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Surviving your first Joint Commission survey

For many, a JCAHO survey is as enjoyed and anticipated with as much enthusiasm as getting a crown or filing taxes. While some health care organizations enjoy an advanced notice, most are caught unawares every couple of years with a smiling JCAHO representative at their doorstep, clipboard in hand. The fact of the matter is that JCAHO is not only there to perform an audit to assess the quality and safety of an organization’s patients’ care, but to suggest real world guidance to raise the bar of care provided. So if welcomed honestly and with an open mind, a JCAHO audit provides a great opportunity to assess and improve an organization’s health care quality.

At the core of a Joint Commission survey is the Tracer Methodology, starting with a selected patient/resident/client’s record to move through the organization to assess compliance with standards and to assess the organization’s ability to provide safe, quality-driven care and services. For each trace (of which a dozen or so may be performed), the surveyor will look for compliance with standards and educate leadership along the way with opportunities for improvement, frequently describing best practices found at similar health care organizations. If necessary, the surveyor will issue a Requirement for Improvement which must be addressed within 45 days, along with a four-month follow-up by the health care organization to prove sustained improvement.

During a trace, the JCAHO surveyor will ask to speak with staff involved with the selected patient’s care and treatment. This isn’t the chance to sweep things under the rug, but to be honest about the organization’s care and processes to maximize the gain from the survey. A staff member who is approached by a JCAHO surveyor should keep the following in mind:

  • Answer questions directly and concisely.
  • Answer questions honestly. If the answer isn’t known, don’t make something up!
  • When possible, refer to specific internal policies and procedures, or real-world examples to demonstrate the quality of care described.
  • Avoid getting defensive or upset – work to keep a mindset of becoming a better caregiver.
  • Above all else, be polite, patient, and show enthusiasm for the care provided.

When interviewing each staff member, the JCAHO surveyor is trying to evaluate the staff member’s competency in their role, how care is coordinated, and if the staff member is familiar with policies and procedures, such as what to do in an emergency. Ultimately, it is the health care organization’s responsibility to ensure that each staff member meets the necessary competencies when these areas are assessed. Accordingly, as a first step, the organization should focus on the knowledge and preparedness of each staff member; specifically:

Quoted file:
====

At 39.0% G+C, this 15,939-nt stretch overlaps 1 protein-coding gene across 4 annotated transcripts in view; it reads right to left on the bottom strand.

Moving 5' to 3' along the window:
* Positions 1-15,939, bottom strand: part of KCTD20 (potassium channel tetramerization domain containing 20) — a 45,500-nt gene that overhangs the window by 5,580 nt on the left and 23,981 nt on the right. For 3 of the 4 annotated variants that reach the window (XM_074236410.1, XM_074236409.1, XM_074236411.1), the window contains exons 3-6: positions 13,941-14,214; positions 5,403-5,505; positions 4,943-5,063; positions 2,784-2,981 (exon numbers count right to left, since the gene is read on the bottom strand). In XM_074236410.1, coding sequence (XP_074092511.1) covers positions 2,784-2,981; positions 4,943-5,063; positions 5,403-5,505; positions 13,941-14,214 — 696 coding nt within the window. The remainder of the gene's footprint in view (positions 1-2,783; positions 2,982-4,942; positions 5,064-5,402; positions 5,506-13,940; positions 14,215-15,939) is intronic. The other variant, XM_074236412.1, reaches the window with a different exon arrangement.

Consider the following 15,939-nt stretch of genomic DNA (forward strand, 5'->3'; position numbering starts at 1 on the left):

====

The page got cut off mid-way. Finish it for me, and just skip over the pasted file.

• Do they clearly understand their role in patient safety as pertains to the Joint Commission National Patient Safety Goals (NPSG)?
  • Are they able to explain what makes them competent in their role and how their onboarding orientation prepared them? E.g., certifications, licensure, vaccinations and annual requirements.
  • Do they know what procedures are in place for the ongoing improvement of patient care and safety?
  • Do they know how to complete and review charts to determine if the assessment/reassessment is complete, if all entries are dated and authenticated, if handoff is documented, if the patient’s advance directive is clear, and if abbreviations are properly used (or avoided)?
  • Can they explain how their responsibility of care is coordinated with other staff and units?
  • Do they know what the policies and procedures are for dealing with emergencies (e.g., such as a fire or infection outbreak), code alerts, drug reactions, event/near-miss reporting and patient assessment?
  • Do they understand how the Tracer Methodology works?

With proper planning and preparedness, a JCAHO survey isn’t a dreaded audit, but an opportunity to gain insight on how the organization’s quality of care and patient safety can be improved, not only for future surveys, but for the core goal of improving the patient experience and care.

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